Imani [ee MAH nee] is the seventh and final day of Kwanzaa. In the Nguzo Saba (seven principles), Imani means "FAITH:" to believe with all our hearts in our GOD, our people our parents, our teachers, our leaders and the righteousness and victory of our struggle.
Anita Burson has embodied the principle of Faith throughout her entire life—a life she has dedicated to empowering disenfranchised citizens, improving her community and strengthening her church, Elpida Community Church of Christ-Baptist in Crown Heights, where she is reverend and head pastor.
It is said that faith is built upon the back of struggle, which Rev. Burson has experienced plenty of in her lifetime. But as Rev. Burson tends to look at life through a sharply focused lens of optimism, she sees the true source of faith as springing from hope.
“My faith is tied to my belief, and its foundation is hope,” said Rev. Burson. “Most people have faith but fail to believe they do. They think they must be in church, say a special chant, do something extravagant… But all that is required is just the size of a mustard seed. From what seems a small amount of faith grows something larger, firmer and stronger than we imagine!”
Born in North Carolina, the first child of Rev. Dr. O. B. J. Burson and Katie Leak Burson, an educator and engineer, Rev. Burson was a child of the civil rights struggle, during the turbulent last days of American segregation.
One of her strongest memories was the evening white supremacist terrorists fired bullets into her father’s church during a prayer rally and training sessions for voter registration. Those bullets remain lodged in the doors of that church sanctuary today.
“We see the rough side of the human condition, moment by moment-- inexplicable violence, dangerous life conditions for families, children and communities, “ she said. “Without an unyielding faith one will have difficulty navigating the daily life of our human condition. I’ve seen and I live what a strong personal walk of faith will, can and does in one’s life.”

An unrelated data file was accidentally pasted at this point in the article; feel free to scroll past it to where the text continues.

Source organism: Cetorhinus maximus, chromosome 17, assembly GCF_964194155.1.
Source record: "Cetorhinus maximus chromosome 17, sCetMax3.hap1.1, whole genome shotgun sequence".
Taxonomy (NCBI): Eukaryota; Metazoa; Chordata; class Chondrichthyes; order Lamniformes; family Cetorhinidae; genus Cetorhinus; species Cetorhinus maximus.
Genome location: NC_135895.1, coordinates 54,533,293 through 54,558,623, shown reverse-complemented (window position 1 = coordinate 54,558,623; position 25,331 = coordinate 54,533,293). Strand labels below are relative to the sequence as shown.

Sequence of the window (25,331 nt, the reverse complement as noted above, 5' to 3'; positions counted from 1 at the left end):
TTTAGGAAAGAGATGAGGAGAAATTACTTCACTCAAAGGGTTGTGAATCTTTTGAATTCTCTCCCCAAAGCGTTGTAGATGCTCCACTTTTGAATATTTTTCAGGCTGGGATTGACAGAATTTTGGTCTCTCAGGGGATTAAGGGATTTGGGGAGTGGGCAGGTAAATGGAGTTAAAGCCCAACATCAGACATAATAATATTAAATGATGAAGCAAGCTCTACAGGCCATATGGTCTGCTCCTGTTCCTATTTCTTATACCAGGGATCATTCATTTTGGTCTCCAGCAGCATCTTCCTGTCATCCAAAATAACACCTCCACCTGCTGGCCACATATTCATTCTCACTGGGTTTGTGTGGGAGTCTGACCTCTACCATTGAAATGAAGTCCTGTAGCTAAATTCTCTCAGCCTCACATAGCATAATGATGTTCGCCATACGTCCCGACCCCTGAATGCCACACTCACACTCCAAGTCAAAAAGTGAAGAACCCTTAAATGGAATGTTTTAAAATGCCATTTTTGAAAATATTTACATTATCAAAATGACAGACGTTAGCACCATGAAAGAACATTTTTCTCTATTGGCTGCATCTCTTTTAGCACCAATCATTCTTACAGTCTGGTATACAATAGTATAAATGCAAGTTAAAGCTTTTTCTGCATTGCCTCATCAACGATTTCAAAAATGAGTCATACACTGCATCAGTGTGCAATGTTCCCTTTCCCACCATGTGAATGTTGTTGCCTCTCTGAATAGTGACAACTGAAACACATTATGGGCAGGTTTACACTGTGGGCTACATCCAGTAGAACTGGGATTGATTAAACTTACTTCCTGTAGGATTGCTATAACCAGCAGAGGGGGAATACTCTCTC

Later, her family moved to Brooklyn, New York. During high school, she organized the first on-site voter registration campaign for 18-year-olds, and during her college career, she became the first Black woman to serve as an elected student officer at Finch/Marymount Manhattan College, where she earned a bachelor’s degree in Cultural Anthropology and Sociology.
Rev. Burson then went on to work for President Jimmy Carter and then served as a consultant to candidates for federal, statewide and municipal legislative offices and other positions, in which she is noted for her creative concepts and approaches to building sustainable relationships and enhancing networks between the public and private sector and religious organizations.
Rev. Burson is a trailblazer. A lifetime of ongoing struggle and challenges might harden any other person. But not Rev. Burson: She is as soft as she is firm and as generous as she is strong. She is that comfortable, anointed and reassuring blanket people turn to weekly to seek strength.
However, Rev. Burson’s faith was tested most recently in an enormous way when she was diagnosed with ovarian cancer. The diagnosis nearly knocked the wind out of her. But, armed with a strong belief in God and decades of experience watching faith in action, she underwent series after series of chemotherapy and testifies that she did not one time become sick.
Today, Rev. Burson counts herself amongst the tens of thousands of ovarian cancer survivors!
“My firm faith in God rendered me cancer free! So not only am I alive, but I am filled with a God-given life opportunity full of hope for the very next moment,” said Rev. Burson with a warm smile.
“I am a living witness of what a little bit of faith does! My faith walk is grounded in a belief in the Triune God, without a shred of doubt, I stand firmly grounded, convicted and sure.
“Faith is not extravagant, it is humble. And the size of a mustard seed is all that is truly needed. “